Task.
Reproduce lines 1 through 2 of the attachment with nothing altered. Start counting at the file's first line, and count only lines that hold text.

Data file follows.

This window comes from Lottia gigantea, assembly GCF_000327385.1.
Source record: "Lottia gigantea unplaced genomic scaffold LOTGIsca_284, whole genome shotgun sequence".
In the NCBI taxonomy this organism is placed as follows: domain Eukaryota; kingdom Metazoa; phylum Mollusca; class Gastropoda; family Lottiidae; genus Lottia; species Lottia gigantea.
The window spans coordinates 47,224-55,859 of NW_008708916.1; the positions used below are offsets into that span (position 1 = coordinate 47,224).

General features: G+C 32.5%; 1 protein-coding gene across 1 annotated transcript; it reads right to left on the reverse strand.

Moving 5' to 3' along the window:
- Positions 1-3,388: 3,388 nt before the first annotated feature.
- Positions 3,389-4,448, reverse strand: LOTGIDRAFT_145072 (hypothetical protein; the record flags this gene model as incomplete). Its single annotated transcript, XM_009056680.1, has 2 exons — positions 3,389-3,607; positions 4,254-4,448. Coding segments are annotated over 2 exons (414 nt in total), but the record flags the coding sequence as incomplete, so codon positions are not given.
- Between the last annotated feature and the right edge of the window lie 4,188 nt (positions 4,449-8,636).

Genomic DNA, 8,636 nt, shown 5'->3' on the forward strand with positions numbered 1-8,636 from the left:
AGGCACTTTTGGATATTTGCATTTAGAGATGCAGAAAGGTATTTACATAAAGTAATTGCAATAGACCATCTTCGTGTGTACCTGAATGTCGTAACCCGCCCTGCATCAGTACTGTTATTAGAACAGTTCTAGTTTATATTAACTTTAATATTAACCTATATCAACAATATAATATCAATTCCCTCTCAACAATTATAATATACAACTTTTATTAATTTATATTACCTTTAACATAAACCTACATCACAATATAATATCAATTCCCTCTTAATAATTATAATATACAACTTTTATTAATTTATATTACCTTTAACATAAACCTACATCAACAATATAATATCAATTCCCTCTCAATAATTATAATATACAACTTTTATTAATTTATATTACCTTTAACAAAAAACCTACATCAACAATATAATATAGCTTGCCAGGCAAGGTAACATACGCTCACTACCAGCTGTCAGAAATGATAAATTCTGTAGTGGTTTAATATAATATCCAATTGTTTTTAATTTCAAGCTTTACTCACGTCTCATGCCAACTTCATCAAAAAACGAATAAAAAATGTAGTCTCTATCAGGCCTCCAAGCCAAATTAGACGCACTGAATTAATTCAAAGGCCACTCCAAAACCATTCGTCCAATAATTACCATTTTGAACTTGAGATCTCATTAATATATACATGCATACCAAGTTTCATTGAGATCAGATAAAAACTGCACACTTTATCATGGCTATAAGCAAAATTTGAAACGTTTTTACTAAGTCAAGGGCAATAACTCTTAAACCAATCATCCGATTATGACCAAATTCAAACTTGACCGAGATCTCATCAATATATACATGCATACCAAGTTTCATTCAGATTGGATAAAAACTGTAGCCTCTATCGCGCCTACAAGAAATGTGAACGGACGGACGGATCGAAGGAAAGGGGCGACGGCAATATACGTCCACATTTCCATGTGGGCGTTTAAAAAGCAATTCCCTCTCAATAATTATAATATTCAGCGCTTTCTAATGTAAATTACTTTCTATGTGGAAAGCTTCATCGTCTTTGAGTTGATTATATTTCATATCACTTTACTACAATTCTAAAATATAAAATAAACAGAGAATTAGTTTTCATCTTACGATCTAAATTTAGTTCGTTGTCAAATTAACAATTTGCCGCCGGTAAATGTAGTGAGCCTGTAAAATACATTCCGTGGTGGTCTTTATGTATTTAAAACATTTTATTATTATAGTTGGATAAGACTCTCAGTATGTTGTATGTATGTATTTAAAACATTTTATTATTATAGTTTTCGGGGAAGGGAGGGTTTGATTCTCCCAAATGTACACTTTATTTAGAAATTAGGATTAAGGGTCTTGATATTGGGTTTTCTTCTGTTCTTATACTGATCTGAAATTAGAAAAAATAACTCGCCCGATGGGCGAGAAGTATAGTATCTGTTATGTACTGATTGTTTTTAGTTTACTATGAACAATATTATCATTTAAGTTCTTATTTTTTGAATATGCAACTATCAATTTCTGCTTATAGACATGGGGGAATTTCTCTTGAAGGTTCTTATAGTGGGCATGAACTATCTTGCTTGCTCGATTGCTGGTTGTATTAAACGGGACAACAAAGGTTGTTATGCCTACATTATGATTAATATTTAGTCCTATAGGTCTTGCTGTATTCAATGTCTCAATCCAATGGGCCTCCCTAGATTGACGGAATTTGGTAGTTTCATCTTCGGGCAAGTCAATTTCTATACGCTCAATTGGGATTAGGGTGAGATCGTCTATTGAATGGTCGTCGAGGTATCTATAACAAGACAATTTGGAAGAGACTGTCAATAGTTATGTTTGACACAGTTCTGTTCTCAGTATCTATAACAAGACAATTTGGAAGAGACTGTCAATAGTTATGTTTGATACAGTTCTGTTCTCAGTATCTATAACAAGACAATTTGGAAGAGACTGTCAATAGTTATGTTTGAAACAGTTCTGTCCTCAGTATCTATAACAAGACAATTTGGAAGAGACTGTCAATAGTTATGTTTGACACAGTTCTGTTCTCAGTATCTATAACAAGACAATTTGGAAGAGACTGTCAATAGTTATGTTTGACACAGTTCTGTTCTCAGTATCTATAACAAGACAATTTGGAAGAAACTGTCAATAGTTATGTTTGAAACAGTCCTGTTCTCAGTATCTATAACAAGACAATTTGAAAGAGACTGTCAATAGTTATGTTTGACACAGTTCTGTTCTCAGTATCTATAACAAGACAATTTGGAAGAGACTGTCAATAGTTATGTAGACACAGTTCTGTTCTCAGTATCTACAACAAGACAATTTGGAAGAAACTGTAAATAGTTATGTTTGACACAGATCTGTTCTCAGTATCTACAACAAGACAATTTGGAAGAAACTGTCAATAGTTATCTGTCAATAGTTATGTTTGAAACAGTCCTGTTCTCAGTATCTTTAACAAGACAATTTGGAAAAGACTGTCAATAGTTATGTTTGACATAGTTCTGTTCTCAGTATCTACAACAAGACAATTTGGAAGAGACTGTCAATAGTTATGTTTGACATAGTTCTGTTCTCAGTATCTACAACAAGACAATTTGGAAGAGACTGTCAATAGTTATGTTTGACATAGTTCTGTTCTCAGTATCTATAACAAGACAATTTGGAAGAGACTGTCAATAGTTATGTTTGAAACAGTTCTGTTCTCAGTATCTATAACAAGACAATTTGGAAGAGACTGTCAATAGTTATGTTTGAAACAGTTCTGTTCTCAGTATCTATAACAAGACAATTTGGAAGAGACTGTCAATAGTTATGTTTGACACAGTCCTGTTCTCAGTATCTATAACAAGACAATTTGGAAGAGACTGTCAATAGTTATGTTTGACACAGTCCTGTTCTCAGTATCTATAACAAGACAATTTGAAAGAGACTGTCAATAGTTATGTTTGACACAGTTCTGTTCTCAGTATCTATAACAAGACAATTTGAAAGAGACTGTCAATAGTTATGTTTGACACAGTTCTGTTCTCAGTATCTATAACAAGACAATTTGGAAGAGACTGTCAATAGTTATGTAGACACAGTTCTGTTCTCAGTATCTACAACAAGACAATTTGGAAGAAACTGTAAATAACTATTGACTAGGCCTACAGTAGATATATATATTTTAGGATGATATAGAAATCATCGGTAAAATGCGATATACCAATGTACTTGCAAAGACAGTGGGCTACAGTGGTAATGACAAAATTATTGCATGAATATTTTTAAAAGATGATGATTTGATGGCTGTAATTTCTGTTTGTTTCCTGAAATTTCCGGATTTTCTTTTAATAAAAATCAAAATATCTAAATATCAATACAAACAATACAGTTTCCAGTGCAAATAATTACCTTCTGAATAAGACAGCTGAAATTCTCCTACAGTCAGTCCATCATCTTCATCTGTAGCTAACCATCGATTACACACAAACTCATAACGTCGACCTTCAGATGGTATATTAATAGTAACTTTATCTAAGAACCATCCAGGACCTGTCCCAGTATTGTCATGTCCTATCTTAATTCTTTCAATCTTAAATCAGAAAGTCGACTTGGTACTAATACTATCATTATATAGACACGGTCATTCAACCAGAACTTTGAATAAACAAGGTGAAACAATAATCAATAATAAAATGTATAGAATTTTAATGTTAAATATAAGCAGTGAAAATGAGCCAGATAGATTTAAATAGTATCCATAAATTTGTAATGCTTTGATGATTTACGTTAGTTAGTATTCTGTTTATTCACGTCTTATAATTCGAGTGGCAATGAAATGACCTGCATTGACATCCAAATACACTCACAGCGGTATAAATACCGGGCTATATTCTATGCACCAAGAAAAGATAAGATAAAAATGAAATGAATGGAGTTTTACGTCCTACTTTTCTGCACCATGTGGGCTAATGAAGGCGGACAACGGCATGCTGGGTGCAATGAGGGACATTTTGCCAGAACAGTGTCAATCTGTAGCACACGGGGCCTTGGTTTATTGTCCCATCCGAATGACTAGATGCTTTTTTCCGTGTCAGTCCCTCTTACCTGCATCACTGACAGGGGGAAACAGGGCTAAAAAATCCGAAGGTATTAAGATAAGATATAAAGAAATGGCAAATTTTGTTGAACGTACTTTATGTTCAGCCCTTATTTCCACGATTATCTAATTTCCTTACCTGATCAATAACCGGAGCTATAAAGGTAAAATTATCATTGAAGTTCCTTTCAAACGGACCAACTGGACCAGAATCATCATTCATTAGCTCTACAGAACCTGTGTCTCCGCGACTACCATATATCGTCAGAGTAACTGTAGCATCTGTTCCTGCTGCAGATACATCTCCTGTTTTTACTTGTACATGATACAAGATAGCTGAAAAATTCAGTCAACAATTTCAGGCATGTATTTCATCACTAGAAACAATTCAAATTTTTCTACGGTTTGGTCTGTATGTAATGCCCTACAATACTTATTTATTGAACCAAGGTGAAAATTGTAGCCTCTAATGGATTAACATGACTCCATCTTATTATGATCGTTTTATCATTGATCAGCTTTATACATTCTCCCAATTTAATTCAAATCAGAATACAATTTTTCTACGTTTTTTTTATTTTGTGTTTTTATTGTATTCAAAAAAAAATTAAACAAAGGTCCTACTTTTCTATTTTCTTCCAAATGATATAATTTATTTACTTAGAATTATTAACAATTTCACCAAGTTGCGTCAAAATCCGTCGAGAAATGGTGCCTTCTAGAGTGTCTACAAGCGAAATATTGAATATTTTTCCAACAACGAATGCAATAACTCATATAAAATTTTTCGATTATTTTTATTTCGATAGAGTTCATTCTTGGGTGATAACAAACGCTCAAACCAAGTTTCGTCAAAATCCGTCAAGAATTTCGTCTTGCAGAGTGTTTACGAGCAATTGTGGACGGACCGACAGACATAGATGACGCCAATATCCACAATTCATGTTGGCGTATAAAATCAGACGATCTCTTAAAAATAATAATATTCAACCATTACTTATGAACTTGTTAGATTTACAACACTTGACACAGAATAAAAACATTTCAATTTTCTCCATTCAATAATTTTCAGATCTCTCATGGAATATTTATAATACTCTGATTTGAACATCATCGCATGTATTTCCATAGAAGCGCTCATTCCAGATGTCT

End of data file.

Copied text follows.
This window comes from Lottia gigantea, assembly GCF_000327385.1.
Source record: "Lottia gigantea unplaced genomic scaffold LOTGIsca_284, whole genome shotgun sequence".